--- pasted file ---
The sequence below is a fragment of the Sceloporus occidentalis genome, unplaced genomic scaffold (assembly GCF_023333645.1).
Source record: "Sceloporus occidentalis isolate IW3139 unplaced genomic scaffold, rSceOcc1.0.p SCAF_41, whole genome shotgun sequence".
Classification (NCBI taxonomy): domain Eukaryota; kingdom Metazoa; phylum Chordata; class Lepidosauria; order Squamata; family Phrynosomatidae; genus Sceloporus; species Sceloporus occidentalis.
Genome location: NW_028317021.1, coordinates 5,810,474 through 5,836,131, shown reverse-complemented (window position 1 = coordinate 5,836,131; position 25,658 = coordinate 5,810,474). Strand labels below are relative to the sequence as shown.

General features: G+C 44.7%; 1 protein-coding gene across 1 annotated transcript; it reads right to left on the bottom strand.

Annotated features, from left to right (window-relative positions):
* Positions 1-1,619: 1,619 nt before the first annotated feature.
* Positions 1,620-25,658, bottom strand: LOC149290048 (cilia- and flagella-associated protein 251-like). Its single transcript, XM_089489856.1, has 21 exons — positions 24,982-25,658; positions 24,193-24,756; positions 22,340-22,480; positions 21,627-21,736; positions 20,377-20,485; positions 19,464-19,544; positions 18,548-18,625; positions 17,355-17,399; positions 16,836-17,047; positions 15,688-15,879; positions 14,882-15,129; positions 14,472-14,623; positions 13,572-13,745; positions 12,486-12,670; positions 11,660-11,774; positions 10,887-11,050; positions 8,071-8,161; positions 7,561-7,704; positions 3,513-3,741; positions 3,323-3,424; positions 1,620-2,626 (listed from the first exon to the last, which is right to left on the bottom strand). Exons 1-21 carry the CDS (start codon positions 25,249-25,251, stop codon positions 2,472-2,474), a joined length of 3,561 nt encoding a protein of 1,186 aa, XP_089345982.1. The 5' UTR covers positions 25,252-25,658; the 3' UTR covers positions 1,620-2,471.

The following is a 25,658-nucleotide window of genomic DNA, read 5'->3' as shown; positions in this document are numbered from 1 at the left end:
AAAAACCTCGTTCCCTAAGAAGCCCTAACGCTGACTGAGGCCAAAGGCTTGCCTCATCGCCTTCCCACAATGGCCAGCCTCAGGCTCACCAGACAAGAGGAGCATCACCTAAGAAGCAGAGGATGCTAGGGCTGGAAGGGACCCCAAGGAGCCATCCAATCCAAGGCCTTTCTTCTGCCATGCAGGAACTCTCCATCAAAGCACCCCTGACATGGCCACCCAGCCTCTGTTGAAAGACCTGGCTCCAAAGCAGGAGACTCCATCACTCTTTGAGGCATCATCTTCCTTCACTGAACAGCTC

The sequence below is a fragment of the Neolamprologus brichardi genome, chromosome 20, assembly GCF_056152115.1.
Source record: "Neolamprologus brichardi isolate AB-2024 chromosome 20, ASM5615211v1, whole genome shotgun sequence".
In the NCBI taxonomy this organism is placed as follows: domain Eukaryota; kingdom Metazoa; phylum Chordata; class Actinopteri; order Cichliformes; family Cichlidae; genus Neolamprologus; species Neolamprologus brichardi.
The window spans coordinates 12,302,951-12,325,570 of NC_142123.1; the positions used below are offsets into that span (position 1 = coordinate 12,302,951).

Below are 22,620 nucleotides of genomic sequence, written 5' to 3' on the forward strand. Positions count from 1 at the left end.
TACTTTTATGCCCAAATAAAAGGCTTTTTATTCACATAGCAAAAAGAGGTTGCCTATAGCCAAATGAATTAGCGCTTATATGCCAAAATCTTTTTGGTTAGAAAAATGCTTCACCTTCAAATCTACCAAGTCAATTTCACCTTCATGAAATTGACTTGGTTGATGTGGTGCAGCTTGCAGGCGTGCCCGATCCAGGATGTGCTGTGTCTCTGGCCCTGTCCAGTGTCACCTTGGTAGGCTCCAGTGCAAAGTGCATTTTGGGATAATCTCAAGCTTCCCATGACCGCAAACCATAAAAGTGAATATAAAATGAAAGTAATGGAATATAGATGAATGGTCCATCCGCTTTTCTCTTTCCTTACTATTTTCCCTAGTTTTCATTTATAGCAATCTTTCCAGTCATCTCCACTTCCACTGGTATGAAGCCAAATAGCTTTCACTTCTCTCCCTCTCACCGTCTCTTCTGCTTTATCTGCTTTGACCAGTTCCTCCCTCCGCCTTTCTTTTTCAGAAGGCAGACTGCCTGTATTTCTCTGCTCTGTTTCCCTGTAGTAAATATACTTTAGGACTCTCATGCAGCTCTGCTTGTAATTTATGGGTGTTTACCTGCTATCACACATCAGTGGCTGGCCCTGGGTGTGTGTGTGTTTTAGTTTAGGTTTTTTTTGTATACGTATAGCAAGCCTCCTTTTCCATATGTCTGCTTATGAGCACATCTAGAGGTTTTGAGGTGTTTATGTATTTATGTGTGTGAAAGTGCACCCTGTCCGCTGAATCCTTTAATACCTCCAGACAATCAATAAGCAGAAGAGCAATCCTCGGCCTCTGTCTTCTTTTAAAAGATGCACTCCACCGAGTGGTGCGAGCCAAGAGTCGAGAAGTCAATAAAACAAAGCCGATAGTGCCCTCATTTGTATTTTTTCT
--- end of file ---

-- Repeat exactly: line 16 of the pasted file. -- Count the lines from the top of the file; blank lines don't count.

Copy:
TACTTTTATGCCCAAATAAAAGGCTTTTTATTCACATAGCAAAAAGAGGTTGCCTATAGCCAAATGAATTAGCGCTTATATGCCAAAATCTTTTTGGTTAGAAAAATGCTTCACCTTCAAATCTACCAAGTCAATTTCACCTTCATGAAATTGACTTGGTTGATGTGGTGCAGCTTGCAGGCGTGCCCGATCCAGGATGTGCTGTGTCTCTGGCCCTGTCCAGTGTCACCTTGGTAGGCTCCAGTGCAAAGTGCATTTTGGGATAATCTCAAGCTTCCCATGACCGCAAACCATAAAAGTGAATATAAAATGAAAGTAATGGAATATAGATGAATGGTCCATCCGCTTTTCTCTTTCCTTACTATTTTCCCTAGTTTTCATTTATAGCAATCTTTCCAGTCATCTCCACTTCCACTGGTATGAAGCCAAATAGCTTTCACTTCTCTCCCTCTCACCGTCTCTTCTGCTTTATCTGCTTTGACCAGTTCCTCCCTCCGCCTTTCTTTTTCAGAAGGCAGACTGCCTGTATTTCTCTGCTCTGTTTCCCTGTAGTAAATATACTTTAGGACTCTCATGCAGCTCTGCTTGTAATTTATGGGTGTTTACCTGCTATCACACATCAGTGGCTGGCCCTGGGTGTGTGTGTGTTTTAGTTTAGGTTTTTTTTGTATACGTATAGCAAGCCTCCTTTTCCATATGTCTGCTTATGAGCACATCTAGAGGTTTTGAGGTGTTTATGTATTTATGTGTGTGAAAGTGCACCCTGTCCGCTGAATCCTTTAATACCTCCAGACAATCAATAAGCAGAAGAGCAATCCTCGGCCTCTGTCTTCTTTTAAAAGATGCACTCCACCGAGTGGTGCGAGCCAAGAGTCGAGAAGTCAATAAAACAAAGCCGATAGTGCCCTCATTTGTATTTTTTCT